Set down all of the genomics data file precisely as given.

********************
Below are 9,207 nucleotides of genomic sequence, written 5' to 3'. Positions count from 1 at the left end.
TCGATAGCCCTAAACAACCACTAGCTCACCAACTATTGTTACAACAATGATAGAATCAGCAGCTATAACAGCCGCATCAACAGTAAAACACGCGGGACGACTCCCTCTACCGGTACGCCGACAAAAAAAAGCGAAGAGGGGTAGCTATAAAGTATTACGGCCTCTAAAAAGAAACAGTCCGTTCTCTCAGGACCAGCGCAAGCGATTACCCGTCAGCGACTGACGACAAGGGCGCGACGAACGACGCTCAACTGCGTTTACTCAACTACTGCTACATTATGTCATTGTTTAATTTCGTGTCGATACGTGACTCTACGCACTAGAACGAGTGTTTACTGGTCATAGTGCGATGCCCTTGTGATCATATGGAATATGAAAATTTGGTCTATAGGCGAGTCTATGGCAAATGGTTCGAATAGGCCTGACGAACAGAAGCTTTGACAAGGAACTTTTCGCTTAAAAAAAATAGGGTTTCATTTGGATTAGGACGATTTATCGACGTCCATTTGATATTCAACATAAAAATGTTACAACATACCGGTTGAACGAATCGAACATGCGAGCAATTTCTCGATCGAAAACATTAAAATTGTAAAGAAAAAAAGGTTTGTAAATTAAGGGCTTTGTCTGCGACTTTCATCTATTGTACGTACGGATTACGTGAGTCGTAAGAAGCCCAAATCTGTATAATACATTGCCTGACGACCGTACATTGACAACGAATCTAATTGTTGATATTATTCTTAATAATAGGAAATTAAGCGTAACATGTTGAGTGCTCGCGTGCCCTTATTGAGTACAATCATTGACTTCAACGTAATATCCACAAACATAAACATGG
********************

Below are 9,207 nucleotides of genomic sequence, written 5' to 3'. Positions count from 1 at the left end.
TCGATAGCCCTAAACAACCACTAGCTCACCAACTATTGTTACAACAATGATAGAATCAGCAGCTATAACAGCCGCATCAACAGTAAAACACGCGGGACGACTCCCTCTACCGGTACGCCGACAAAAAAAAGCGAAGAGGGGTAGCTATAAAGTATTACGGCCTCTAAAAAGAAACAGTCCGTTCTCTCAGGACCAGCGCAAGCGATTACCCGTCAGCGACTGACGACAAGGGCGCGACGAACGACGCTCAACTGCGTTTACTCAACTACTGCTACATTATGTCATTGTTTAATTTCGTGTCGATACGTGACTCTACGCACTAGAACGAGTGTTTACTGGTCATAGTGCGATGCCCTTGTGATCATATGGAATATGAAAATTTGGTCTATAGGCGAGTCTATGGCAAATGGTTCGAATAGGCCTGACGAACAGAAGCTTTGACAAGGAACTTTTCGCTTAAAAAAAATAGGGTTTCATTTGGATTAGGACGATTTATCGACGTCCATTTGATATTCAACATAAAAATGTTACAACATACCGGTTGAACGAATCGAACATGCGAGCAATTTCTCGATCGAAAACATTAAAATTGTAAAGAAAAAAAGGTTTGTAAATTAAGGGCTTTGTCTGCGACTTTCATCTATTGTACGTACGGATTACGTGAGTCGTAAGAAGCCCAAATCTGTATAATACATTGCCTGACGACCGTACATTGACAACGAATCTAATTGTTGATATTATTCTTAATAATAGGAAATTAAGCGTAACATGTTGAGTGCTCGCGTGCCCTTATTGAGTACAATCATTGACTTCAACGTAATATCCACAAACATAAACATGG